May 9: today is Victory Day in Russia. The Soviet Union lost 8,806,453 combat troops and 13,684,692 civilians in WWII. Nobody lost more, and nobody won more in the battle against the Nazi's. So thank you Russia, Ukraine, and all other counties of the Soviet Union for stopping the Nazi Juggernaut with your blood. Celebrate. We celebrate with you!
I have to admit that my friend Alex Newby wrote this quote above, but since I found it so profound and true, I felt the need to share it with you. In the United States we may learn in history classes that the Russians fought hard in WWII, but (at least for me) I was never truly impacted by just how much. I realize that this is a generalization I am about to make, but I feel that often Americans believe that we came into the war and "shortly" thereafter, the Allies won. It is true that American participation in the war was vitally crucial, but we sometimes forget that without the deep, sustained, and determined resistance of Russia, and the other Allied countries, the Germans would have won. The graveyards throughout Moscow and the rest of Russia are jam packed with WWII soldiers. Today--this beautiful May 9, we celebrate the victory over Germany in 1945. This is the largest and most important holiday in Russia and I'd like to show you a few photos I took around town today.
For me, the celebration for this day actually started several days ago. In school on Thursday, my students took a short bus ride into the village of Zaitsevo where they gathered around a WWII memorial, placed flowers there, and honored some of the veterans from the village.
Later that afternoon, quite a number of veterans visited our school and came to each class to tell about their experiences in the war. These two gentlemen visited the 5th grade. I wish I could have understood everything they said. With my limited Russian, I did figure out that the gentleman on the right was a prisoner of war--which was later confirmed by one of my students.
All over the city, the government has been preparing for this big day. Russian flags have been placed everywhere and the white, blue, and red is everywhere.
This morning--May 9--a few friends and I went to Mayakovskaya--a shortish distance from Red Square to watch the military parade go by. We thought it would start at 10am, so we got there around 9 in order to get a good spot to see. The parade didn't start until 11:30:( It was actually a bit chilly, and amazingly enough--it was also cloudy. This was amazing because the government had spent 50 million rubles to seed the clouds with chemicals yesterday so it wouldn't rain. It didn't rain, but there were dark clouds. Anyway--the parade was okay. There was a helicopter fly over with flags that was neat and then lots of tanks drove by. It wasn't as exciting as I thought it would be. Of course there was a lot more to the parade, but it only took place in Red Square--which you could only get into as a VIP or a reporter.
Afterwards we went to a nice American diner called Starlight Diner, where you can get real American burgers and milkshakes. After eating Russian food everyday at school this is a nice change--even on Victory Day:)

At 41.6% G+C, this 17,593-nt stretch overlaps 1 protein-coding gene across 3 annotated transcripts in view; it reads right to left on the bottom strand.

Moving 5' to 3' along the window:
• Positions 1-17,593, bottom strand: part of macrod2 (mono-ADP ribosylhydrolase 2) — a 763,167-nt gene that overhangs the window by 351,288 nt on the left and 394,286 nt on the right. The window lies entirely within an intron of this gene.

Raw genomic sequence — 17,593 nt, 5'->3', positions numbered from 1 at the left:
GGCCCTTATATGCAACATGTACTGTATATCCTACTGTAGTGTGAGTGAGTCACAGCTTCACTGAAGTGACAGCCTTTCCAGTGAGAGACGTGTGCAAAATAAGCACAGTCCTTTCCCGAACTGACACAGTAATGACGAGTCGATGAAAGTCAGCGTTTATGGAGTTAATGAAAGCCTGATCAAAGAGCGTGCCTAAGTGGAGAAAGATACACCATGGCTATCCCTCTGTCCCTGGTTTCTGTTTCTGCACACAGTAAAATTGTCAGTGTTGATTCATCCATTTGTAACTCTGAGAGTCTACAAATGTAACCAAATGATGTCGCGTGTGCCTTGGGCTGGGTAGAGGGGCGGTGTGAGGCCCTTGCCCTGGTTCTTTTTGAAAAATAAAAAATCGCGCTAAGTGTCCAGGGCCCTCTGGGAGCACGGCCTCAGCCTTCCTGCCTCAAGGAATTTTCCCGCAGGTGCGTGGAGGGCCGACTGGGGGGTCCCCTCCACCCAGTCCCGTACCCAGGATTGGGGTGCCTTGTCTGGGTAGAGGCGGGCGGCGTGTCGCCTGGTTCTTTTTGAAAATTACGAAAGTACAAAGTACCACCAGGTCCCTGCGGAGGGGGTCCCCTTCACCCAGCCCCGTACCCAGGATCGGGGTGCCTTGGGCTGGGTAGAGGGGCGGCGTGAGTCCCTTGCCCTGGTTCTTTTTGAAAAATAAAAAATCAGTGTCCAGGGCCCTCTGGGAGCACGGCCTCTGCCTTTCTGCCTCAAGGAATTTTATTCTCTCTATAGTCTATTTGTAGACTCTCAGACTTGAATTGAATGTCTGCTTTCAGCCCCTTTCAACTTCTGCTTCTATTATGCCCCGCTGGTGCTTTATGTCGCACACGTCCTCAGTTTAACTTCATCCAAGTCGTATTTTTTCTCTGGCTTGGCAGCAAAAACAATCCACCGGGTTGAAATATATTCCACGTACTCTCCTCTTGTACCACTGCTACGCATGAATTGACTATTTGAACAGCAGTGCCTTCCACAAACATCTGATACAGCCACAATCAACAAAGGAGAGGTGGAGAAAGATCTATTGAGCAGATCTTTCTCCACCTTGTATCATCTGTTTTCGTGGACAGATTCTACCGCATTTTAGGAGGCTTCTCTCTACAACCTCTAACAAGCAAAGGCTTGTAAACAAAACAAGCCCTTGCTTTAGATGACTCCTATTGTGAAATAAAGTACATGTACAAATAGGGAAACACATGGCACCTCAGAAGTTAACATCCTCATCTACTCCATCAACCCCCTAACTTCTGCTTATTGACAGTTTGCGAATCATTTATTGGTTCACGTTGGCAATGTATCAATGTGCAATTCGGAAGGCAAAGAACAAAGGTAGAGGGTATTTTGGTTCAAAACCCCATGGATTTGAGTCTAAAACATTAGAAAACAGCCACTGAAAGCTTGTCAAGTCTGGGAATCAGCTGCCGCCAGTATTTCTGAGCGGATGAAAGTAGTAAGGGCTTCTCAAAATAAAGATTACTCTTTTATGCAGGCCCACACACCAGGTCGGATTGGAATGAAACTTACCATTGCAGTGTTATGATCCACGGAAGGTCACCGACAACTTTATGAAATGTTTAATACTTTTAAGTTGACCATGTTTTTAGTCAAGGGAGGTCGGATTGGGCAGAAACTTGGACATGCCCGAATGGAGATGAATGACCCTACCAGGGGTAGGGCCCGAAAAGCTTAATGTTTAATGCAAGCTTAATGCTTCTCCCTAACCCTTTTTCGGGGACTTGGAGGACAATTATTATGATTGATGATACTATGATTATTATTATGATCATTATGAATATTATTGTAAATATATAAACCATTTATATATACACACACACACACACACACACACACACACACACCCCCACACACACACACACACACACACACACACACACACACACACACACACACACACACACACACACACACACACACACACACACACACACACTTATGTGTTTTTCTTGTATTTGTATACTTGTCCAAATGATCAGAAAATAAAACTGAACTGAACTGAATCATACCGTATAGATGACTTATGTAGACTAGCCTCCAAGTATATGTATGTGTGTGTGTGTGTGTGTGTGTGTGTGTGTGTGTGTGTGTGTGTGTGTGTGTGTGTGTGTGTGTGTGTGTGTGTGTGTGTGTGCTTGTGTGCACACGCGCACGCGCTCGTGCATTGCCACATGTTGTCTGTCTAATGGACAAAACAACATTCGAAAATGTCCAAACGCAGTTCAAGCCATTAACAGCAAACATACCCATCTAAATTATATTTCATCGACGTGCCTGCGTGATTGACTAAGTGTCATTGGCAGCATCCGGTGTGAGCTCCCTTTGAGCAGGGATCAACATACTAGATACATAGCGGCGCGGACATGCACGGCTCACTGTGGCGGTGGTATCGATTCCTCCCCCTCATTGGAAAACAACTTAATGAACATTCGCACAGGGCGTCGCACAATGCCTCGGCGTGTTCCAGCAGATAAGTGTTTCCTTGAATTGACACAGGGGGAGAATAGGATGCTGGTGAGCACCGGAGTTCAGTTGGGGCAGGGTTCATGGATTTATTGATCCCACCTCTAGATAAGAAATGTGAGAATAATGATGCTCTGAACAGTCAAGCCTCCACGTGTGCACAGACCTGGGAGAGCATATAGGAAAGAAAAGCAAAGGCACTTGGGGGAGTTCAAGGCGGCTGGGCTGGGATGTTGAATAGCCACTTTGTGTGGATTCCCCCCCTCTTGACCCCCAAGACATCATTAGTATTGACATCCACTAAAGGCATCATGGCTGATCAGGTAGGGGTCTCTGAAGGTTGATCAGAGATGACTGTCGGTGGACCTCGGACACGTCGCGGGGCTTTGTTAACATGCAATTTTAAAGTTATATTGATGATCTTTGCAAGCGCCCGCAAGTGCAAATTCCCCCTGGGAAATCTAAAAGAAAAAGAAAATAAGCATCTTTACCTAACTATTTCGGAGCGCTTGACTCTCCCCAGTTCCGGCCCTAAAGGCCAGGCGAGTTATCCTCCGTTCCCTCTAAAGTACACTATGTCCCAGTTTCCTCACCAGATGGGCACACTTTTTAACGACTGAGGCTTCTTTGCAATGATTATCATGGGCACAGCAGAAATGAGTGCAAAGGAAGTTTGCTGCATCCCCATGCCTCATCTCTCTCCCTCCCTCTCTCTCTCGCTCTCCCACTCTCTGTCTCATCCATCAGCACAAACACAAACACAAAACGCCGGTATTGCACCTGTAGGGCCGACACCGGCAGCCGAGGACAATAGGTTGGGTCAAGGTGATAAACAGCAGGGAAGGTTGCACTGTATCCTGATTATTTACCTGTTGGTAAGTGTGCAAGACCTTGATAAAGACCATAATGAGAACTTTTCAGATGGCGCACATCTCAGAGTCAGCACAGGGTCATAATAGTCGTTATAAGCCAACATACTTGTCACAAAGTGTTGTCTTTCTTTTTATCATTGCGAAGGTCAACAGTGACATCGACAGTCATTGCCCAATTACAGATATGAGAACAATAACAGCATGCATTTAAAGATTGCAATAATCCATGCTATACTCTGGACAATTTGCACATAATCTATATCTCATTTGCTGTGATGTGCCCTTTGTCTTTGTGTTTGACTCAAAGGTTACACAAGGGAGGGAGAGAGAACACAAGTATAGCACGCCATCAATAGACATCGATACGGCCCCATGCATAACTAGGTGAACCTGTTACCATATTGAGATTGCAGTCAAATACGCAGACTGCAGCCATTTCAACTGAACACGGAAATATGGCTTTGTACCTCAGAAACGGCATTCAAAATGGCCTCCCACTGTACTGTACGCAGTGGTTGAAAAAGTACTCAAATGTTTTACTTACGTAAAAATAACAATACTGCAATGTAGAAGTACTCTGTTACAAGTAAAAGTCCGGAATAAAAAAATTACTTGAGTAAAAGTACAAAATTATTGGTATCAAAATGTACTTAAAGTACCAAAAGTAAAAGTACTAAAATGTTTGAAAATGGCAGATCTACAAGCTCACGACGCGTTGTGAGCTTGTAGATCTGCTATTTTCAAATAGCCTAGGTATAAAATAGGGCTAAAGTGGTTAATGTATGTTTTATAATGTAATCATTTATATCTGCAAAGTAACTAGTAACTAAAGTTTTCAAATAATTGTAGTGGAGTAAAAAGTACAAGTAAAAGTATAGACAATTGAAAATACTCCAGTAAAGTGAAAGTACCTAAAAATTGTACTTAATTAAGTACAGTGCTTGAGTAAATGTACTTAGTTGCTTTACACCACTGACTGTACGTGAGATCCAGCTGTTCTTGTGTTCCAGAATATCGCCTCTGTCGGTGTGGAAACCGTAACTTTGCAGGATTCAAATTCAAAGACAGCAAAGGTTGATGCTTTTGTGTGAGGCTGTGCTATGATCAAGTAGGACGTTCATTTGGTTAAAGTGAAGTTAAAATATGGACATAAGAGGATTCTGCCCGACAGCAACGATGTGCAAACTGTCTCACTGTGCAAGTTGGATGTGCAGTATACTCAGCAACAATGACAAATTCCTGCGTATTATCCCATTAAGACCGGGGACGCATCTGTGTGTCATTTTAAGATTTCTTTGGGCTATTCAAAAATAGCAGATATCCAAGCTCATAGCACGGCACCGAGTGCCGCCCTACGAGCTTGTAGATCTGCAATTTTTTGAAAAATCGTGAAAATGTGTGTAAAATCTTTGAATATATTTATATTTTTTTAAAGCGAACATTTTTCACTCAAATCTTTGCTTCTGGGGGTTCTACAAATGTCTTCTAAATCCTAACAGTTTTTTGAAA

Then we went to Park Pobyedi. "Pobyedi" means "Victory", so it is Victory Park. I drive past this park everyday on my way to work, but I had never been there before. It is normally very quiet with not many people there. Today however...there were many many thousands. You come up from the metro into the bright sunlight and your sight is filled with people, fountains, flowers and the towering monument in the distance. People are sporting their orange and black victory ribbons--they are tied to bags, pinned to lapels, and weaved in hair. Everyone is proud to be Russian today; and I am proud to live here among them. You go through security and then weave your way slowly through the crowds taking pictures of flowering monuments and veterans who are being honored by society. All around you see many veterans, their jackets pinned with decorations. And in their arms are many flowers. Someone goes up to them to shake their hands, give them flowers, take a picture, and say "Thank you for bringing us Victory." It is quite special to see.
We walked around to the back of the park by the museum and lay on the grass talking, laughing and eating ice cream. Hundreds of others had the same idea. Eventually we continued to walk and saw some holocaust statues and other memorials. It was a beautiful day and a beautiful park. This evening there will be a big fireworks show at Park Pobyedi, but I decided to come home--to relax, write in my blog, and prepare for school tomorrow.
It is so difficult to think of going back to school after such a nice holiday, but I need to remind myself that this was not just a day off of school. We all need to remember the sacrifices that others have made and to be willing to make the same sacrifices if necessary. This world is not all about me and my desires. One of my favorite verses is John 18:37. "For this end I was born, and for this end came I into the world that I might bear witness to the truth." Let us all remember that true Victory is from the great Victor and through Him, we can bring truth and victory to our world.